This weekend, we'll be out in Waynesville, Ohio covering Bellwether Festival. The festival lineup includes the Austin-based singer-songwriter and visual artist Bob Schneider, who just released his seventh studio album Blood & Bones on June 8th. Ahead of his 5PM set on Friday, get to know Bob a bit better by checking out our chat below.
You recently put out your seventh studio album Blood and Bones earlier this summer. What would you say is the main difference between this album and your past work?
All of these songs were written after the birth of my daughter. I've noticed that since she's been born, there's been a bit of a shift in how I approach romantic songs. Before this album, the songs were basically, 'you're hot and I'd like to get together with you'. Now they're more like, 'I love you and I want to take care of you.' So I tend to write sweeter songs than I did before.
Going back to your early days, I read that you were born in Michigan, and grew up in Germany before moving to Texas. Do you think that your time in Germany has shaped you as a songwriter and musician?
For sure. Mainly, I ended up hearing a lot of early new wave music overseas. I listened to a lot of British, German and American music, but the British and German stuff I probably wouldn't have been exposed to if I was living in the states. It doesn't necessarily show in terms of what I end up putting out, but I really do love quirky, strange-sounding music.
How do you usually split your time between creating music and your visual art? Is it sometimes difficult to find time to balance both passions in your busy schedule?
I love doing both. I've found myself devoting more time to art than to music the last couple of years, mainly because it takes more time to make art than to write songs. You can write a song in a few hours, but sometimes it takes days or weeks to make a single piece of art. I don't think i'll ever stop making music though. I really love writing songs and getting the chance to play them live is the most exciting thing I get to do.
In all your years of creating both music and art, what has been the biggest lesson you’ve learned?
The best thing you can do when you're making any kind of art, whether it's visual, music or anything creative really, is to not try to make anything that's 'the best.' Nothing stops you from creating faster than the critical part of your brain. If you're trying to make the best song ever, or the greatest piece of art in the world, you'll never get anywhere, because that voice in your head will constantly be telling you, 'it's not good enough.' The creative part of your brain is like a little kid that wants to play and have fun. If you can get the critical part of your brain to leave that part of your brain alone, you'll never have any problem writing and creating. You can always go back afterwards and figure out if the thing that you made is good or not, but that shouldn't be part of the creative process.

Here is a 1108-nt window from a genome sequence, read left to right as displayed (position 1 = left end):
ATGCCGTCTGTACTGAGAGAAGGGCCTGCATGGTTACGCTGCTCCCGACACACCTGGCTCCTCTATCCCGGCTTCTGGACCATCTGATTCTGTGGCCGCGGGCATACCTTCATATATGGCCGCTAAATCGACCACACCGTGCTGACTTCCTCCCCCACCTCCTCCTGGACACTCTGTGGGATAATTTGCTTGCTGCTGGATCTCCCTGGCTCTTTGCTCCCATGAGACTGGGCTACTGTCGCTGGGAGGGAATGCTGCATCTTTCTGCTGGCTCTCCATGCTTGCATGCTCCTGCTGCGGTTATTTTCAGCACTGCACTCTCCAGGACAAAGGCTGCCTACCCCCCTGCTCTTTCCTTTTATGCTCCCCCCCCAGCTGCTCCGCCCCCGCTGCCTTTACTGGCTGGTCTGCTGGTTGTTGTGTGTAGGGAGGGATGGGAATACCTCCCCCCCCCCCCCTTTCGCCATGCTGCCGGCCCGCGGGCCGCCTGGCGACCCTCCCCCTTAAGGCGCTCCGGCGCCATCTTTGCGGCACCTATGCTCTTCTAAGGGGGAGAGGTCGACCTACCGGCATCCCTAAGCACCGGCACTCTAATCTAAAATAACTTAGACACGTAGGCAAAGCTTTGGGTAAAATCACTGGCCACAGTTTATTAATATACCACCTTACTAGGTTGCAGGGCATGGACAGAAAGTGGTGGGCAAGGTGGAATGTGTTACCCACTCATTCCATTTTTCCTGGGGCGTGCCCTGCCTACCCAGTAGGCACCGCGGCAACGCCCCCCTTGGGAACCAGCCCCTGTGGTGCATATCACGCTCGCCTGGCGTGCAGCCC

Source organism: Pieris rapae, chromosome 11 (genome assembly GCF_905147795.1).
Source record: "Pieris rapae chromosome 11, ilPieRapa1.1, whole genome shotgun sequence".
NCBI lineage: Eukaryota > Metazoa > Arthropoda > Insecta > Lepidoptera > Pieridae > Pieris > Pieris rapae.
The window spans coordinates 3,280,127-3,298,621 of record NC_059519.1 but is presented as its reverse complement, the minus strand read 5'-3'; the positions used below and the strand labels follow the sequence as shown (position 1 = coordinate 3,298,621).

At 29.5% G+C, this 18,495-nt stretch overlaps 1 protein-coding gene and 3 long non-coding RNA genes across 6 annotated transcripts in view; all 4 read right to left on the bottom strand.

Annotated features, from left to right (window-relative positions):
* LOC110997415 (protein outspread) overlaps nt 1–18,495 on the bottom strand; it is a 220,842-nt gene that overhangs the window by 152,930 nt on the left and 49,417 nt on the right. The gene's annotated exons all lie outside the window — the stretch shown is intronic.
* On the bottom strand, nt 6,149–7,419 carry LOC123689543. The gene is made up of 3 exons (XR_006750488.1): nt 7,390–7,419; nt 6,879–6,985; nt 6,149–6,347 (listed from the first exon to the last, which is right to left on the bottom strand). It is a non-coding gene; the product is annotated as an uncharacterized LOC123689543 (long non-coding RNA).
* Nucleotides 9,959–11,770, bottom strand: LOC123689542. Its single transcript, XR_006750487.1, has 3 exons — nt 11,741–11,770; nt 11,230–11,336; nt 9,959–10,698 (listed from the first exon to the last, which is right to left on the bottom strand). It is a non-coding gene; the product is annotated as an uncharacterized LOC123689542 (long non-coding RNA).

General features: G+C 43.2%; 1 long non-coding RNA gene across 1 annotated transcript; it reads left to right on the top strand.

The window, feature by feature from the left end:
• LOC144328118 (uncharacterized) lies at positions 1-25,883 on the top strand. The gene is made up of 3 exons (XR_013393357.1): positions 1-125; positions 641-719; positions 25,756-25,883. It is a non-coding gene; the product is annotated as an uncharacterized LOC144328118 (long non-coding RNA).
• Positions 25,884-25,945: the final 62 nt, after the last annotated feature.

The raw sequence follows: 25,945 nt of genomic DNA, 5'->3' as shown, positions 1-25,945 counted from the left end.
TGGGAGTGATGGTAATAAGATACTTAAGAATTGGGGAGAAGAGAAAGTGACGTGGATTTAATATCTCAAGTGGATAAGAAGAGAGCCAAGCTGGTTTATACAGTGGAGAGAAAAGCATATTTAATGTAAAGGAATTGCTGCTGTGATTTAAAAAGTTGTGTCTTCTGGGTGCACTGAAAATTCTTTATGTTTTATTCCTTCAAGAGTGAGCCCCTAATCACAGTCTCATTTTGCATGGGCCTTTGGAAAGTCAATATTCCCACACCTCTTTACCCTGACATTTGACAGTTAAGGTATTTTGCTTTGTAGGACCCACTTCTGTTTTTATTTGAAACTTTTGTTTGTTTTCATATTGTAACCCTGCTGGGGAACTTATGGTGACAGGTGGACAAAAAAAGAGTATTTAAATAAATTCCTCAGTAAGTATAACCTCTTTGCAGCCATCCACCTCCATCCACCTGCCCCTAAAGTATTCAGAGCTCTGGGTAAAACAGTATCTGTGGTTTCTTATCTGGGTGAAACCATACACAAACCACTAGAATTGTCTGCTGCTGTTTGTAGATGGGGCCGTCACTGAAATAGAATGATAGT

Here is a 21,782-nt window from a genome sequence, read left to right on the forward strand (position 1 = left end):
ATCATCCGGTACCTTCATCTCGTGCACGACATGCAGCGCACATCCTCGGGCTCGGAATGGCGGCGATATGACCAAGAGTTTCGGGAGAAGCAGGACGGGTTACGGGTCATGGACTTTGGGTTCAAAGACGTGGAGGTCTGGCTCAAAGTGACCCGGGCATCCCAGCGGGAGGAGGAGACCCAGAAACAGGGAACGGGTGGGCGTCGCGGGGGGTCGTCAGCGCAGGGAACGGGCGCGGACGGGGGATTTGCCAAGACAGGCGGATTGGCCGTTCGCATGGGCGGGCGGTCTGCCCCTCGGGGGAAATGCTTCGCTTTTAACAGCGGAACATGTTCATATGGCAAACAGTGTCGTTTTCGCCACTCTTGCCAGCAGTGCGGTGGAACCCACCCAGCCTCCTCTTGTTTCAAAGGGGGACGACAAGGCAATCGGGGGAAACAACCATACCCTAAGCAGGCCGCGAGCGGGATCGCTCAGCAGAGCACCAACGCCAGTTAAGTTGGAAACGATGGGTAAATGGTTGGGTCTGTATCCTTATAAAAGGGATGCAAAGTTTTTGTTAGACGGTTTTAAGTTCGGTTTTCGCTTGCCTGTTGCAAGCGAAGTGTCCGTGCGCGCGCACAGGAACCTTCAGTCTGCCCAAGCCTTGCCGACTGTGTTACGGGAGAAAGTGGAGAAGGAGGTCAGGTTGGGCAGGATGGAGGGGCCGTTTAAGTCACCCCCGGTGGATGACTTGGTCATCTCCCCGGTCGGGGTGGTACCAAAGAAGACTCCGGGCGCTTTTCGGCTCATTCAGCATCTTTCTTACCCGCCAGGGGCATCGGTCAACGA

What are some of your favorite aspects of the Austin music scene at the moment, from the best bands to the best venues?
I don't really know. I'm sort of out of the scene. I used to go out all the time and see music, when I was younger and single. Mainly, just to get laid, but also to see live music. Nowadays, though, I don't go out at all. I'm either playing or staying home and hanging out with my family. It's much more interesting and fun for me than to go out and see stuff. Of course, there's always SXSW every year, as well as the 150-200 shows I play throughout the year where I get to see and hear music and meet other songwriters, but I guess that's about it. I do have a favorite Austin songwriter, Danny Malone. Just an amazing songwriter. Max Frost is also doing great work here as well.
I like that on your website, you have a section called “Some of My Favorite Things” where you shout out everything from your favorite books, movies, food, etc… I noticed most of the posts were made in 2015, so do you have any more recent favorites that you’d like to shout out now?
I was talked into hosting an online magazine three years ago and they wanted me to interview my favorite artists and talk about my favorite things, so that's where that came from. It was weird contacting people that I didn't know very well - or at all, in some cases - and asking them questions about their art. I would never do anything like that, and probably won't be doing that again anytime soon. I do have some recommendations though: in film - 8th Grade, First Reformed, Ghost Story, Den of Thieves, Blockers (this list can go on and on). Books - The Overstory by Richard Powers, The Hyperion Cantos by Dan Simmins. Poetry - Ted Kooser and Frank Stanford. Graphic novels - The Saga series. Podcasts - Philosophize This. TV - The Great British Baking Show, Scott and Bailey, Barry (this list could go on as well).
This weekend you’ll be playing at Bellwether Music Festival, and the lineup is incredible! Are there any other sets at the festival you’re hoping to catch?
There are some incredible bands playing. Two of my all time favorites included, The Flaming Lips and Psychedelic Furs, but I'll miss both of them, because I have a gig the next day...
What can we expect from your show at the festival? Will you mostly be playing the new songs or a mix of your discography?
It'll be mostly new songs with a few of the older songs thrown in for any fans of mine that might be in attendance.
Lastly, what else are you looking forward to this year?
GOMFT! (that stands for "Game of Mother Fucking Thrones"), but I think that's actually not coming out till next year, for some reason. Either way, Im looking forward to it!
There's still time to get tickets for Bellwether Festival. Head here to snag yours, starting at only $65 for single day. Bob plays Friday at 5PM on the Sunset Stage.